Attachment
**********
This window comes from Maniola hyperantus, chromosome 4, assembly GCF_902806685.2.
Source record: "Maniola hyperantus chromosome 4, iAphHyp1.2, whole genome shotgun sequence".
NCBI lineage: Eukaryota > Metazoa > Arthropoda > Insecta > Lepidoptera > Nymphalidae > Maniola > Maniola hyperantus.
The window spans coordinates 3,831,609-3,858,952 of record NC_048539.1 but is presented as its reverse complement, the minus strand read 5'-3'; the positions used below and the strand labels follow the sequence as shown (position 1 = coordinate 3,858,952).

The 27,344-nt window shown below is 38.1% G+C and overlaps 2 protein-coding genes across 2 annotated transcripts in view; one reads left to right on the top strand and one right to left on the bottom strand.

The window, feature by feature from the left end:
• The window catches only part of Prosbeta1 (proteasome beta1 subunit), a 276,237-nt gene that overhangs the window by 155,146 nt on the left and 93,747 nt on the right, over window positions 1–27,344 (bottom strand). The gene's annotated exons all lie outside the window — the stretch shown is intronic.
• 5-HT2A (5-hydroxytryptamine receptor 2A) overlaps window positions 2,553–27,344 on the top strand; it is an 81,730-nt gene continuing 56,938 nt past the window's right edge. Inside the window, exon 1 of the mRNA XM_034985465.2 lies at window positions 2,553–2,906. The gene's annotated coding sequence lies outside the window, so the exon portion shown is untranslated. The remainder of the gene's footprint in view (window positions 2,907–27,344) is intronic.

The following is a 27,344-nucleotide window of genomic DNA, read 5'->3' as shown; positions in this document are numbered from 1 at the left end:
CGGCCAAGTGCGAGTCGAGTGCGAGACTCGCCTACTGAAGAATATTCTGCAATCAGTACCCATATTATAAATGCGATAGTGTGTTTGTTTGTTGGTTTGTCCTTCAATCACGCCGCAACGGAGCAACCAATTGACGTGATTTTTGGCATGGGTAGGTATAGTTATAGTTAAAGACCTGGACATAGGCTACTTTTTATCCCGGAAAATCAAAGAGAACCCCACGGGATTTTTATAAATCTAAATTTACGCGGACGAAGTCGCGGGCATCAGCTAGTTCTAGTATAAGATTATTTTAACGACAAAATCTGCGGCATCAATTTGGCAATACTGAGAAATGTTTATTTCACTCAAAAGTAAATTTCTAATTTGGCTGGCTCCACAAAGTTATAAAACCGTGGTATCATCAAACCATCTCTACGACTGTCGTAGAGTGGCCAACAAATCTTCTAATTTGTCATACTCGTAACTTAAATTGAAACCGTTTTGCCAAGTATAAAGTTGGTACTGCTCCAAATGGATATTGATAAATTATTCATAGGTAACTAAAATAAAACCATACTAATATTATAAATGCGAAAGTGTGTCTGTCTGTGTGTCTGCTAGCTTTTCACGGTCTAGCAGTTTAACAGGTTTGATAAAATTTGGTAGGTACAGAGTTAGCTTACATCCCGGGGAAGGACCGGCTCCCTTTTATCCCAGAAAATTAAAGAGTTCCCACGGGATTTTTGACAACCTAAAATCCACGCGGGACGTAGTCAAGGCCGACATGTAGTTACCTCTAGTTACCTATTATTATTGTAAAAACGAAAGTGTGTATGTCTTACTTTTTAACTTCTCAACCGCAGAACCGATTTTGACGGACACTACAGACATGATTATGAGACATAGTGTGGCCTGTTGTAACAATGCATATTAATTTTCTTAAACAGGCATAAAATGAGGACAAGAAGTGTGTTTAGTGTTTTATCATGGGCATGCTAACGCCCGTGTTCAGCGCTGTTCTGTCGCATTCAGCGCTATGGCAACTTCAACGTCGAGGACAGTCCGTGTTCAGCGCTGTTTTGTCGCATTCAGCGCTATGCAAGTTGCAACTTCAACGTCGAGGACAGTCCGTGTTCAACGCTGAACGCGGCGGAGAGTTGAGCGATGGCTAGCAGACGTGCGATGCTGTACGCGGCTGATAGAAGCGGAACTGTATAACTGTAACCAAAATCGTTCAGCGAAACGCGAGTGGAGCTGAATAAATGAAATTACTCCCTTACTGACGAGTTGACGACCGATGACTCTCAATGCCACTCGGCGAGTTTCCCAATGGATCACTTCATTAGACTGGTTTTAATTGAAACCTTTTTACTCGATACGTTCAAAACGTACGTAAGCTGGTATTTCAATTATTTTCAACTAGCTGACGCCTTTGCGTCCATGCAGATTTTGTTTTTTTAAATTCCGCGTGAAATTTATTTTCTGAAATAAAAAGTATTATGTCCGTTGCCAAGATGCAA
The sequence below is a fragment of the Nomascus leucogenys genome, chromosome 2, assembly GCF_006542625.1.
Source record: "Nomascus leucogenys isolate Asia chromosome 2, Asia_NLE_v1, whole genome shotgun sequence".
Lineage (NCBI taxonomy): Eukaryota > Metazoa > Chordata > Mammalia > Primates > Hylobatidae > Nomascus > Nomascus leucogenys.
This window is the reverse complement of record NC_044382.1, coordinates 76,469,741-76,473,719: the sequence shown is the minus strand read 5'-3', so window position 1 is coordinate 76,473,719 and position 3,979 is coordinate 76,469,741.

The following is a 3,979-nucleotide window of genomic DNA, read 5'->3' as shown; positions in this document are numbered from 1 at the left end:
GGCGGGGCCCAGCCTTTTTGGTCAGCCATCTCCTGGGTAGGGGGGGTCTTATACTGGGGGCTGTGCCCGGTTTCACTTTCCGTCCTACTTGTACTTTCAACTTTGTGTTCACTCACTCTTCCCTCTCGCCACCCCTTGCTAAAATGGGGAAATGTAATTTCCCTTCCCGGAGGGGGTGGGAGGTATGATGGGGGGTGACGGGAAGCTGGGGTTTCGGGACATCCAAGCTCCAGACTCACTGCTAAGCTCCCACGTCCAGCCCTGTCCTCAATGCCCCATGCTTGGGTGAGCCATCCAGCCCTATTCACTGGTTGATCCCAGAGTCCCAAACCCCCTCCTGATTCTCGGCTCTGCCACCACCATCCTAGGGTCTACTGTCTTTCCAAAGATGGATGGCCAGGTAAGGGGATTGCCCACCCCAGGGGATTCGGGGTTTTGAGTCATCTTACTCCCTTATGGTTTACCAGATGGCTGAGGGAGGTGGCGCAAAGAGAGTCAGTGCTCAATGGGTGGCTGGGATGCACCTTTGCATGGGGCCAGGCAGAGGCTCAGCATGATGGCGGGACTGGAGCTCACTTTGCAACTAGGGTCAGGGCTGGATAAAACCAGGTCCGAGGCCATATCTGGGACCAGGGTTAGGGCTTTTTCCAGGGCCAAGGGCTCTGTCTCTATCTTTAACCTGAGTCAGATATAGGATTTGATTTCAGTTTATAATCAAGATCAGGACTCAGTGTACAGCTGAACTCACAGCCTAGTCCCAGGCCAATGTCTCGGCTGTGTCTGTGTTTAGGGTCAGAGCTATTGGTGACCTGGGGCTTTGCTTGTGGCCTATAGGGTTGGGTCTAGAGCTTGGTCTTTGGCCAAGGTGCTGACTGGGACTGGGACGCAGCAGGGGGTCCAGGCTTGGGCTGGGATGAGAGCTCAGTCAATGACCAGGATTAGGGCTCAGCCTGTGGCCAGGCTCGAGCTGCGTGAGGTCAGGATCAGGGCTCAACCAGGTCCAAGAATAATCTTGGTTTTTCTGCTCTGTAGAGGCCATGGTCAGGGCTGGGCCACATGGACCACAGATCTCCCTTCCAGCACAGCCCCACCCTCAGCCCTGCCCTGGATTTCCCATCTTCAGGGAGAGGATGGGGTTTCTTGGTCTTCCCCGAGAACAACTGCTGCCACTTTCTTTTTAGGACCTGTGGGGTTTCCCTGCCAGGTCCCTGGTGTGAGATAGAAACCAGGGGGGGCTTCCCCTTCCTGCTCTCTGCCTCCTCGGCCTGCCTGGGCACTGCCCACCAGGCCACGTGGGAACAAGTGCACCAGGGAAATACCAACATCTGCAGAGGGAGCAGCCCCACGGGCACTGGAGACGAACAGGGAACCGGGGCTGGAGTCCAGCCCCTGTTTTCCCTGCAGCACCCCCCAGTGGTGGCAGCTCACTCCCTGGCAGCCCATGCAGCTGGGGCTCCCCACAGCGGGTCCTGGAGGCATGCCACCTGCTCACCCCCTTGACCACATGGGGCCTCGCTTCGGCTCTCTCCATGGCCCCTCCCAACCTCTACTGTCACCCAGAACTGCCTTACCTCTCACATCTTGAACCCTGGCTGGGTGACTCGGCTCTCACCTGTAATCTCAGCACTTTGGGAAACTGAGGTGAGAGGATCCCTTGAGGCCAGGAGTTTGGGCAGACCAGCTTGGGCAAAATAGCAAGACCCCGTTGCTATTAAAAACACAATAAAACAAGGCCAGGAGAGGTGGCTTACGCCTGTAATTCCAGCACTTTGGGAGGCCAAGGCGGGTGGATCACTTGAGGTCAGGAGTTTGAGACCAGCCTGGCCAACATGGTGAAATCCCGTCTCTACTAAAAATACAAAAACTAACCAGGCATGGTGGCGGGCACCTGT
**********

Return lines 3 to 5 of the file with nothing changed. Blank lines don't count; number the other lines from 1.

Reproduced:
NCBI lineage: Eukaryota > Metazoa > Arthropoda > Insecta > Lepidoptera > Nymphalidae > Maniola > Maniola hyperantus.
The window spans coordinates 3,831,609-3,858,952 of record NC_048539.1 but is presented as its reverse complement, the minus strand read 5'-3'; the positions used below and the strand labels follow the sequence as shown (position 1 = coordinate 3,858,952).

The 27,344-nt window shown below is 38.1% G+C and overlaps 2 protein-coding genes across 2 annotated transcripts in view; one reads left to right on the top strand and one right to left on the bottom strand.